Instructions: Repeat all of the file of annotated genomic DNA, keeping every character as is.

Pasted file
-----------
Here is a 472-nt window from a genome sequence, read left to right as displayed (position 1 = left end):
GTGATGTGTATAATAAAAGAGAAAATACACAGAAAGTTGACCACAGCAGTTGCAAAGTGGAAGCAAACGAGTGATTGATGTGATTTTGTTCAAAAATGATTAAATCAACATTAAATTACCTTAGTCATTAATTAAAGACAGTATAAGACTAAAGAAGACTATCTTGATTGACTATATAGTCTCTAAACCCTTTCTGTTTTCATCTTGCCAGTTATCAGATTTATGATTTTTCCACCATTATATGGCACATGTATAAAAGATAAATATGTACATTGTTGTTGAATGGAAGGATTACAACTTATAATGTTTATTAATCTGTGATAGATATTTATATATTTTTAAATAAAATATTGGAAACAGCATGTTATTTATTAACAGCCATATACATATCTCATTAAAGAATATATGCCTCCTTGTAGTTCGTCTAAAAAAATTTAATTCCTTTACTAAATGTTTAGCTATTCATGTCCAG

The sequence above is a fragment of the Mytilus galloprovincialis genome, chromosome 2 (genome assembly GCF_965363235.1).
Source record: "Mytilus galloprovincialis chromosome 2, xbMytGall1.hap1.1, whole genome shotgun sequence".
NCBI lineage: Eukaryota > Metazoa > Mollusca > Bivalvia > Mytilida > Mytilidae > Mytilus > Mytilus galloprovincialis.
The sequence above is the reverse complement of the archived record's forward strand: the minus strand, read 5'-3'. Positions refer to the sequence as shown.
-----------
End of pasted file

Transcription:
Here is a 472-nt window from a genome sequence, read left to right as displayed (position 1 = left end):
GTGATGTGTATAATAAAAGAGAAAATACACAGAAAGTTGACCACAGCAGTTGCAAAGTGGAAGCAAACGAGTGATTGATGTGATTTTGTTCAAAAATGATTAAATCAACATTAAATTACCTTAGTCATTAATTAAAGACAGTATAAGACTAAAGAAGACTATCTTGATTGACTATATAGTCTCTAAACCCTTTCTGTTTTCATCTTGCCAGTTATCAGATTTATGATTTTTCCACCATTATATGGCACATGTATAAAAGATAAATATGTACATTGTTGTTGAATGGAAGGATTACAACTTATAATGTTTATTAATCTGTGATAGATATTTATATATTTTTAAATAAAATATTGGAAACAGCATGTTATTTATTAACAGCCATATACATATCTCATTAAAGAATATATGCCTCCTTGTAGTTCGTCTAAAAAAATTTAATTCCTTTACTAAATGTTTAGCTATTCATGTCCAG

The sequence above is a fragment of the Mytilus galloprovincialis genome, chromosome 2 (genome assembly GCF_965363235.1).
Source record: "Mytilus galloprovincialis chromosome 2, xbMytGall1.hap1.1, whole genome shotgun sequence".
NCBI lineage: Eukaryota > Metazoa > Mollusca > Bivalvia > Mytilida > Mytilidae > Mytilus > Mytilus galloprovincialis.
The sequence above is the reverse complement of the archived record's forward strand: the minus strand, read 5'-3'. Positions refer to the sequence as shown.